Comstock's magazine 0419 - April 2019 - Page 56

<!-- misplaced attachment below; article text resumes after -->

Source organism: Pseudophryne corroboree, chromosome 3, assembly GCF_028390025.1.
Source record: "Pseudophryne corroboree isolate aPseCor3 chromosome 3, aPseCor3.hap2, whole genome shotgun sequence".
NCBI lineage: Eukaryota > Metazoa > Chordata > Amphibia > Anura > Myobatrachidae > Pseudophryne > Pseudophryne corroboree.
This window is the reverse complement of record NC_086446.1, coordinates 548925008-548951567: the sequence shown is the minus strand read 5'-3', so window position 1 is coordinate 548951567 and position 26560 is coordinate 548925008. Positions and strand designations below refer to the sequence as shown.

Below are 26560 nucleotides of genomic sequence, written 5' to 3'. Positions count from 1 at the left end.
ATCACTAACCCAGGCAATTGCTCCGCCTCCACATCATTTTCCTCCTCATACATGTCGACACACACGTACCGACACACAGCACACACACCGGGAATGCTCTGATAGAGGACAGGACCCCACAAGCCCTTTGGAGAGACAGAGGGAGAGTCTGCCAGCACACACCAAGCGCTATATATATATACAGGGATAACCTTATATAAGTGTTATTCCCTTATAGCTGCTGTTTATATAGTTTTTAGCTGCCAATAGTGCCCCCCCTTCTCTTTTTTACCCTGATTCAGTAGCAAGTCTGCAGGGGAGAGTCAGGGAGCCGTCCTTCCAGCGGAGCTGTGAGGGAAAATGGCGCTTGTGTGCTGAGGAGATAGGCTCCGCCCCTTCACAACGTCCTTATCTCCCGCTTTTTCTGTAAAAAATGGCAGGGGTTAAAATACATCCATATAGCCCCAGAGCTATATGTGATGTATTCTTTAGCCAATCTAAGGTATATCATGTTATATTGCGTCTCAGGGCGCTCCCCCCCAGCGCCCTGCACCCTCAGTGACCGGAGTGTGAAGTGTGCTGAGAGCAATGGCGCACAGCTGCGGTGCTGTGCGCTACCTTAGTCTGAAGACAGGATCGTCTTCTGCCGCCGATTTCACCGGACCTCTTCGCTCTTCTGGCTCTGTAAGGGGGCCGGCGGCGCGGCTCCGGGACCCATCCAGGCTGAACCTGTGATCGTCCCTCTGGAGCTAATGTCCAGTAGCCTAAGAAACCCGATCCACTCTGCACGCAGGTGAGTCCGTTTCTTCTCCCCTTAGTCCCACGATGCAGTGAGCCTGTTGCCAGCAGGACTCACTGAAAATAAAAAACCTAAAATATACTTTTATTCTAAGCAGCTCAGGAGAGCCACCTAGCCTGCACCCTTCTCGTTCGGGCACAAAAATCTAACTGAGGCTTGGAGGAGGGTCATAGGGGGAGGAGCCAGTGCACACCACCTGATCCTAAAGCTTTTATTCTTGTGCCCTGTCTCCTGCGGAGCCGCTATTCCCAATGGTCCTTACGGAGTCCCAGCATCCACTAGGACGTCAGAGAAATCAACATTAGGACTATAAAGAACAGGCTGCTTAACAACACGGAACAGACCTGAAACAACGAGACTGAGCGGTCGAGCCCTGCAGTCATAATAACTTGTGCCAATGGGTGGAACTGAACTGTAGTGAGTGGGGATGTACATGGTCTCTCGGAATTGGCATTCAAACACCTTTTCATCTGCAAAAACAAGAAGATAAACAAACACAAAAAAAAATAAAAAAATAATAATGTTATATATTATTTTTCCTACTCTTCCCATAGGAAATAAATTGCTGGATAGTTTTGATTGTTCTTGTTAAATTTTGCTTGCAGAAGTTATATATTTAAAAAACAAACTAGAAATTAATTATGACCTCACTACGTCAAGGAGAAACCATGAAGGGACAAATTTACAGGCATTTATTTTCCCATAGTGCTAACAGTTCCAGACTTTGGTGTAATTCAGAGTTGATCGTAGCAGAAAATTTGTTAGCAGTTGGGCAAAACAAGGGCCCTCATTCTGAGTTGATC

n EDUCATION received a letter that Paramount would be closing immedi- ately due to financial problems, according to media reports. “Very little oversight from the State was provided,” Kern says, “and the school closed the doors on its students in the middle of the year, thus causing some real hardship on the students [and] families enrolled.” Another major item also on the reform wish list: rules re- lating to location. Currently, site-based charter schools are not required by law to locate within the same geographic area as their authorizing districts. Intended to allow charters the freedom to move beyond bounds — if, say, they need a temporary spot while building a brick-and-mortar campus within the district, or if the immediate area lacks facility space for a new school — the exception is easy to abuse. A charter operator, for instance, could seek sponsorship from a small, financially strapped district that lacks space for a school. With the assurance that the school will be lo- cated elsewhere, the district approves the petition and then gets 1 percent of the charter school’s revenue (or potentially more, should it provide the charter with additional services), without competing for students. “So [an operator] will go to a tiny school district that has a really tiny boundary area and get authorized and say, ‘Oh, there’s no space for us to locate here,’ and then boom, end up in Roseville. Boom, end up in Rocklin,” Garbolino-Mojica says. Meanwhile, neighboring campuses and the local school district must now deal with students leaving to attend this new option, but neither have any say in where or how the charter school operates. Additionally, a small district or one located far away may not be able to provide quality over- sight (see sidebar, pg. 55). “I believe when a district out- side of the local boundaries authorizes a charter, the level of involvement and oversight is greatly diminished,” says Superintendent Kern, of San Juan Unified. “I think the best situation is for districts to authorize charters within their current boundaries.” THE UPSIDE Since opening in 1993, the Natomas Charter School has grown from 80 pupils to over 1,800 and has become a bench- mark for success. Its advertising materials boast that gradu- ates have a 95 percent acceptance rate to four-year univer- sities and ranks in the top 10 percent of high schools in the nation, by U.S. News & World Report. Sanchez, the eighth-grade technology teacher, had taught for 14 years in a traditional public school in El Dora- A School Like No Other Be more... Student. Alumni. Family. Community! 56 | April 2019